Jon Jones: $8-10 million ‘way too low’ to fight Francis Ngannou

Jon Jones gave up the light heavyweight title to take a run at heavyweight, at becoming the baddest man on the planet, which he just may have been all along anyway. UFC president Dana White said Jones would get an immediate title shot vs. the winner of Francis Ngannou vs. then champion Stipe Miocic, in the main event of UFC 260 on March 27. Ngannou won and the mother of all superfights to date appeared to be at hand. However, Jones wants super compensation, and, oddly negotiations with the UFC were carried out over the social network.

Pay has been an ongoing issue between Jones and White, with the UFC previously flatly rejecting what White characterized as a request for “Deontay Wilder money” to fight Ngannou when he was the title challenger. “Deontay Wilder money” is presumably the $30 million that Wilder reportedly received to box Tyson Fury last year. However, Jones bitterly argued that he had asked for that much, although he declined to name the figure he wants.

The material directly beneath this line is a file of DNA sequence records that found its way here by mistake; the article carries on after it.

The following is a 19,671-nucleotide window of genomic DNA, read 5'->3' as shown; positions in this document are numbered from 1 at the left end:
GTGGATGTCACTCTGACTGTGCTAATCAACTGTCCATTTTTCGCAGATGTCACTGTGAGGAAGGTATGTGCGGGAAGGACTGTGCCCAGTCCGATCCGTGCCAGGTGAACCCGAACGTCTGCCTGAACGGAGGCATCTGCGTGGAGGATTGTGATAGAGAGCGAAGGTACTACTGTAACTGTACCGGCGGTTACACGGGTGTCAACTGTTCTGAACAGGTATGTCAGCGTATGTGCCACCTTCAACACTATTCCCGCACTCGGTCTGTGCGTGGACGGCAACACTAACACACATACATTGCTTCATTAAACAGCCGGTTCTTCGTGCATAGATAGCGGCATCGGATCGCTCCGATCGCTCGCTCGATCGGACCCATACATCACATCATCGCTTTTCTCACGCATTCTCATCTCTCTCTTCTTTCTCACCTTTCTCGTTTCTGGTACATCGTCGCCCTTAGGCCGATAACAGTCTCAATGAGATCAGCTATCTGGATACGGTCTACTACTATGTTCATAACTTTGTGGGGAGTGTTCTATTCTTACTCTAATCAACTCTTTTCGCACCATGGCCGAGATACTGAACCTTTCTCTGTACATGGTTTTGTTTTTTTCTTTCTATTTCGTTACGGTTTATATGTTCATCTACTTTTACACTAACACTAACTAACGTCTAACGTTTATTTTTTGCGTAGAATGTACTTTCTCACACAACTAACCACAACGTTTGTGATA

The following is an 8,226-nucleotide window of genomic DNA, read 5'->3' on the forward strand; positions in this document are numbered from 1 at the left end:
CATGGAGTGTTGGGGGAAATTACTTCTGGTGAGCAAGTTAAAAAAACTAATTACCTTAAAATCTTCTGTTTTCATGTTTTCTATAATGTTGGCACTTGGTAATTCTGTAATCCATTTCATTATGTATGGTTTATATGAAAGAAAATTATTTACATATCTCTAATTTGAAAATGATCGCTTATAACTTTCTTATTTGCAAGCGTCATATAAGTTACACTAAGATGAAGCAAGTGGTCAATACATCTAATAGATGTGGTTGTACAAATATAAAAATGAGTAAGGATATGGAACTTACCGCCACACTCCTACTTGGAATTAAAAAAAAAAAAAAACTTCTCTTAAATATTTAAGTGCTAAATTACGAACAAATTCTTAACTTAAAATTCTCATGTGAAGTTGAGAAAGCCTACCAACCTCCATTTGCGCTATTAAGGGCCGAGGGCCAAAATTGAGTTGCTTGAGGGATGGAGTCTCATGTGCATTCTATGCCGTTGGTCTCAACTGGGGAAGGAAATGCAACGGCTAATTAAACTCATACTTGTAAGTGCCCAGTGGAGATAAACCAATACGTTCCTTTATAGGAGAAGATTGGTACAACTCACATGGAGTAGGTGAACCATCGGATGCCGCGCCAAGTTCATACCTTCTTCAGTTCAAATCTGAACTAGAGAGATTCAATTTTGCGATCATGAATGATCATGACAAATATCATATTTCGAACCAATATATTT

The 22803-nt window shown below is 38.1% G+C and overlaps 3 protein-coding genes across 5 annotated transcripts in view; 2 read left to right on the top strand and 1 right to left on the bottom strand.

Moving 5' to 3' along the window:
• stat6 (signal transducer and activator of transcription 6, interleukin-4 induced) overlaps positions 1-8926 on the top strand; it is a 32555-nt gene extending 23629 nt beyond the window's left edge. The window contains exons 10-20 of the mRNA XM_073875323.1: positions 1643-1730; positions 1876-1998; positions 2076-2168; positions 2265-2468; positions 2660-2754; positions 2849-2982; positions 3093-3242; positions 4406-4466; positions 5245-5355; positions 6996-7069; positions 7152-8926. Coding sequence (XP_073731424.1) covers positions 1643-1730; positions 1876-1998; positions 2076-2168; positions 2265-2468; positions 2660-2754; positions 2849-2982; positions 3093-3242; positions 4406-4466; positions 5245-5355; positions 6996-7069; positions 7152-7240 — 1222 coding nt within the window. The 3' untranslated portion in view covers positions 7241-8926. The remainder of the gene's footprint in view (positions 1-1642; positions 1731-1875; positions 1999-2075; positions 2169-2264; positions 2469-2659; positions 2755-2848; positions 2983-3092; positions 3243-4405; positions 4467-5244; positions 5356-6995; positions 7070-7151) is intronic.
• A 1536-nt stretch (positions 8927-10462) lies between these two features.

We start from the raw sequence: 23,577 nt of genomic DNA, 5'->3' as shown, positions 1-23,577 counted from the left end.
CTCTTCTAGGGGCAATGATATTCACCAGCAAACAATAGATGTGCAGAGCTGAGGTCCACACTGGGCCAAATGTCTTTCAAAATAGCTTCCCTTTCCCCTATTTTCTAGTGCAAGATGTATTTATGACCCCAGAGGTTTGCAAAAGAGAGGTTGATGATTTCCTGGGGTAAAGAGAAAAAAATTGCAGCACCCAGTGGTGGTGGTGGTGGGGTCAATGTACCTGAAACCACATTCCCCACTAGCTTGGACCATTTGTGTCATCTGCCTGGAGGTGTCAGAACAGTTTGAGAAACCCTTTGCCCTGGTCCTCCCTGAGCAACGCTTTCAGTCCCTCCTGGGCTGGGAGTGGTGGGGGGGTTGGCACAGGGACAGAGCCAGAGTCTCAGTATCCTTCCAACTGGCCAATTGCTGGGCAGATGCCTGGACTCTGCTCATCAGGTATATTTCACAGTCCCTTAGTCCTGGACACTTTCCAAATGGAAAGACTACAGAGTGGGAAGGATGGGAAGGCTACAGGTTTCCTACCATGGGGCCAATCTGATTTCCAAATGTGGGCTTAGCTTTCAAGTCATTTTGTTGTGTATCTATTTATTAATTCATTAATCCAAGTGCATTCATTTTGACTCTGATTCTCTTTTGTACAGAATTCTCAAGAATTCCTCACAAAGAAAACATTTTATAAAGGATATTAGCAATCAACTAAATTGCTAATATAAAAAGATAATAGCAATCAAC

After the latest tweets, the figure is a little a little clearer – it’s a lot more than $8-10 million.

If Jones declines to fight Ngannou for a mutually acceptable purse, a rematch with Derrick Lewis will be The Predator’s first title defense. Unfortunately, as Jones noted, the first fight between the pair was a fan-unfriendly loss for the current champ.

However, the simple fact is that the UFC’s brand is bigger than that of Jones, or any other fighter. The UFC is an $8 billion or so corporation, while Jones’ net worth is likely in the low tens of millions. Even Conor McGregor‘s net worth of perhaps $300 million doesn’t come close to rivaling the UFC. By contrast, the most successful promoter in boxing, Bob Arum, has a net worth similar to McGregor’s; there is parity between the promoter and the talent.

Further, the UFC brand adds major value to a fight. If Wilder vs. Fury was promoted by Al Haymon’s Premier Boxing Champions, Bob Arum’s Top Rank, or Frank Warren’s Queensberry Promotions, or, as it happened, all three, no one much cares. If Jones were to fight outside the UFC, the best competition available might be Junior Dos Santos. And that fight is not going to make him “Deontay Wilder money” or even “Jon Jones money.”

So given the way the MMA market is structured at present, Jones doesn’t have the leverage to get what he wants. Given that, stirring things up in public is a smart move, but ultimately, isn’t likely to get him what he wants.

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